How Proust changed his life

Alain de Bot­ton’s as­tute ob­ser­va­tions on sub­jects as var­ied as phi­los­o­phy, travel and shop­ping have won him a wide book-read­ing and TV-watch­ing au­di­ence. He talks to Francesca Se­gal about love, fam­ily… and brick walls

The Jewish Chronicle - - INTERVIEW -

Years ago, this in­ter­viewer’s par­ents threw a party at which very few peo­ple knew one an­other. I was sum­moned back from Ox­ford to in­ter­pose my­self wher­ever there might be an awk­ward pause. At one point, a man to my left men­tioned “Swann’s Way”, and I sim­ply turned to a man on my right and asked the ob­vi­ous: “Have you read Proust?” That man hap­pened to be Alain de Bot­ton, freshresh from the phe­nom­e­nal in­ter­na­tional suc­cess of his fourth book, “How Proust Can Change Your Life”. He looked suit­ably per­plexed. “Ha, ha!” I trilled, des­per­ately over­com­pen­sat­ing be­fore he could an­swer. “I meant to ask whether you read it in English or French.” “I am French,” he apol­o­gised. Al­though three nov­els had gone be­fore, de Bot­ton ex­ploded into the pub­lic con­scious­ness in 1997 with a book of es­says unit­ing crit­i­cism, bi­og­ra­phy and an ironic take on the world of self-help lit­er­a­ture. It was, for most read­ers, the only ac­ces­si­ble bridge to Mar­cel Proust and his lengthy remembrances.

Since then, de Bot­ton has ex­plored, in print and on television, sub­jects as di­verse as travel, phi­los­o­phy and sta­tus anx­i­ety. He is cer­tainly full of ideas, with the ca­pac­ity to ex­plore them in an ac­ces­si­ble, stim­u­lat­ing way. His latest work, “The Ar­chi­tec­ture of Hap­pi­ness,” con­sid­ers the in­flu­ence of our habi­tat upon our­selves.

“I grew up in Switzer­land — which is a coun­try with a lot of very good ar­chi­tec­ture — and then I came to Eng­land and was shocked by how bad a lot of the ar­chi­tec­ture was,” he ex­plains. “Peo­ple’s at­ti­tudes to it were so strange, the way that peo­ple wanted new build­ings to look old and loved old build­ings above all other things… So, in a way, the book was an at­tempt to get back to Swiss modernism.”

His own phys­i­cal en­vi­ron­ment has re­cently suf­fered dis­rup­tions of the most ex­cit­ing kind. His wife Char­lotte has re­cently given birth to their sec­ond son, Saul (their elder boy, Samuel, is just two). The fam­ily lives in a mod­est ter­raced house in Shep­herd’s Bush, and de Bot­ton works in an of­fice across the street, a fas­tid­i­ously tidy space a world away from the clut­ter and chaos that ac­com­pany small chil­dren.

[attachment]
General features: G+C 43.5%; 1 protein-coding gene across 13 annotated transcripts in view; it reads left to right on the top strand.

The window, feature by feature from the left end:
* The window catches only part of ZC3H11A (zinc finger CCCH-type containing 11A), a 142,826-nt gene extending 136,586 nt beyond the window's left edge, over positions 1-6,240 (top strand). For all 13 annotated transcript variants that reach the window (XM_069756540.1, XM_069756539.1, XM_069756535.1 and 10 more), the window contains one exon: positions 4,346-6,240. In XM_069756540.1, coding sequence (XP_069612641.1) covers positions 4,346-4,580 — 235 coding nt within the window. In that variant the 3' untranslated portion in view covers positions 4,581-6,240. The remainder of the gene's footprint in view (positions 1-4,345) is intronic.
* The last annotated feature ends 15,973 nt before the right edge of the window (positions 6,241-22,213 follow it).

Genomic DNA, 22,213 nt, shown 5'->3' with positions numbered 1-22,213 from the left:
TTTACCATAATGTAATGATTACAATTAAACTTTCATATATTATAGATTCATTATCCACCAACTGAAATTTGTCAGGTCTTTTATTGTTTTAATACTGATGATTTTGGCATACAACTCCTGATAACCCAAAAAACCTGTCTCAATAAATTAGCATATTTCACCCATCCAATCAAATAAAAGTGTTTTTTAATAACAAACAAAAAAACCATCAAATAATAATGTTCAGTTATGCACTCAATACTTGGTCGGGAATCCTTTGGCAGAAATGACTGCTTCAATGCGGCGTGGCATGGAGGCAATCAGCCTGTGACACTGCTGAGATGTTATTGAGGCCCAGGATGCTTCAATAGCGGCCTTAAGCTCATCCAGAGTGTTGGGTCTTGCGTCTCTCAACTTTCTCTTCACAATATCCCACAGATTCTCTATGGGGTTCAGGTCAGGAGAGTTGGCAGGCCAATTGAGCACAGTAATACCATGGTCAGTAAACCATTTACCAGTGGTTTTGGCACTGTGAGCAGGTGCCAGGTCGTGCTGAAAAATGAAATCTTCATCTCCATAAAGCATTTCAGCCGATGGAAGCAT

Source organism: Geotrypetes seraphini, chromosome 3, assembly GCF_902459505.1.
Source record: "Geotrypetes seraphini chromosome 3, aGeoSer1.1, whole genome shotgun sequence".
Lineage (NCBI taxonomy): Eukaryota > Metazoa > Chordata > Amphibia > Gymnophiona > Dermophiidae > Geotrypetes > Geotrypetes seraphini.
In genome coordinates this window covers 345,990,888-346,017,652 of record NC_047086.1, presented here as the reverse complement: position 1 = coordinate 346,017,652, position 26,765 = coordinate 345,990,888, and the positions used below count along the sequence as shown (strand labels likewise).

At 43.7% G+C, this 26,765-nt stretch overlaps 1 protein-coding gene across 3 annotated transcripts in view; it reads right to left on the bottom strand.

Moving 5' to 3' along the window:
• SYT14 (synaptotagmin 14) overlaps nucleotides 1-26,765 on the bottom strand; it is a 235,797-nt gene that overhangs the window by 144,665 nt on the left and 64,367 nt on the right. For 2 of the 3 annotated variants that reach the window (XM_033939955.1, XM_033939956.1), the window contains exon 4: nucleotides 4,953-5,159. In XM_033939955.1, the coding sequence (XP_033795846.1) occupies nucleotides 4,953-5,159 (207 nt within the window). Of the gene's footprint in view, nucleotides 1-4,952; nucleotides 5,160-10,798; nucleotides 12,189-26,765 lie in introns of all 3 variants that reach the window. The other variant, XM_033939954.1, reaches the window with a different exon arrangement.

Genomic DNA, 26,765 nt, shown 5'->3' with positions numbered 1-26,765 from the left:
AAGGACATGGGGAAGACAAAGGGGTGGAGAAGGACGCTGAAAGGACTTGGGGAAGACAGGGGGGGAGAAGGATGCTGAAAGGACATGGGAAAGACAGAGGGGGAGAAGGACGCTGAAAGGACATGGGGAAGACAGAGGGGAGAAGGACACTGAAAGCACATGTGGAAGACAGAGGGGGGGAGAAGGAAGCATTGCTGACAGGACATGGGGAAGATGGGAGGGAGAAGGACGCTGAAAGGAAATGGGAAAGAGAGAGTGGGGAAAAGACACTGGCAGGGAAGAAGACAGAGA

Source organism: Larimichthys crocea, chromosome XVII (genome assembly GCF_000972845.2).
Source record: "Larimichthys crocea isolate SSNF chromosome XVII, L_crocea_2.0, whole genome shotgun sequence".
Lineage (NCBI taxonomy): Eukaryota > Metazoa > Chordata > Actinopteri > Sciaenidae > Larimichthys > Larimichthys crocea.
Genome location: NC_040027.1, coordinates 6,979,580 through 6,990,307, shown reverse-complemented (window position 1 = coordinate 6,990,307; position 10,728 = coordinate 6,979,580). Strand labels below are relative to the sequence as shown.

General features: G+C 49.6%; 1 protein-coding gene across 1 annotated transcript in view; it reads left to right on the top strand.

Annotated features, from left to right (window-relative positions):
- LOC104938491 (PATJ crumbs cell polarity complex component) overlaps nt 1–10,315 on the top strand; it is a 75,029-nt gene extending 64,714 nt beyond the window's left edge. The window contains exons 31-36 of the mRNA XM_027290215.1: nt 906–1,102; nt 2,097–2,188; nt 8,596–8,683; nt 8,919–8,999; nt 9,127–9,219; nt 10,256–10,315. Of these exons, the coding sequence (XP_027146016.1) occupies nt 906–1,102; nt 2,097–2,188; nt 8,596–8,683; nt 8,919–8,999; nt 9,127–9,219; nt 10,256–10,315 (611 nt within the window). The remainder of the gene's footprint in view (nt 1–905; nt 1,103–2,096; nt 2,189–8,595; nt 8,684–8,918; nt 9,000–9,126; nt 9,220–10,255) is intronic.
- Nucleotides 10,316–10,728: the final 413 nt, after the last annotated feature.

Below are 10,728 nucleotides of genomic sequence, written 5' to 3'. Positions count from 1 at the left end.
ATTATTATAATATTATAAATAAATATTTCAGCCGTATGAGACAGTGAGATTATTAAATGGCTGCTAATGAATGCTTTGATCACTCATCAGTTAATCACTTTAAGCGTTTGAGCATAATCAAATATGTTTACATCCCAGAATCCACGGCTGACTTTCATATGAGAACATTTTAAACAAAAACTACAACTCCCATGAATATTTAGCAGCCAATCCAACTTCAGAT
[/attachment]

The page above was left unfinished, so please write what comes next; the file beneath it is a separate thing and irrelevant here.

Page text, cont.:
“Hav­ing a fam­ily forces you to put aside many aes­thetic con­cerns. You can’t make things look beau­ti­ful all the time. I think there’s an in­her­ent con­flict be­tween fam­ily life and beau­ti­ful sur­round­ings be­cause chil­dren have no in­ter­est in beauty as such, but they teach you other things. For ex­am­ple, Samuel is very keen on the car­pet, and touch­ing the car­pet be­cause it’s soft, and he puts his cheek against it. So chil­dren are very sen­sory; they no­tice whether some­thing is hard or soft. They’re not in­sen­si­tive brutes, they’re just not very or­dered.”

Fa­ther­hood has not only changed de Bot­ton’s ap­pre­ci­a­tion of the sen­sory world. “The rais­ing of chil­dren is a very full-time oc­cu­pa­tion in­deed, so the world has be­come nar­rower. When you haven’t got chil­dren you’re much more able to take op­por­tu­ni­ties as they come. You might bump into many more peo­ple, you see many more peo­ple, and one week­end might be very dif­fer­ent to the next. With mar­riage and fam­ily, things be­come much more reg­u­lar. You know what’s go­ing to be hap­pen­ing. In a way that’s good and in a way that’s bor­ing. Life gets deeper but less var­ied. I’m also very aware of time with chil­dren be­cause you can in­stantly plot out your life ac­cord­ing to what they’ll be do­ing at a cer­tain age — you know that when they’re 18, you’ll be X. So from life hav­ing seemed very form­less it sud­denly ac­quires a real shape, with a be­gin­ning, mid­dle and end.”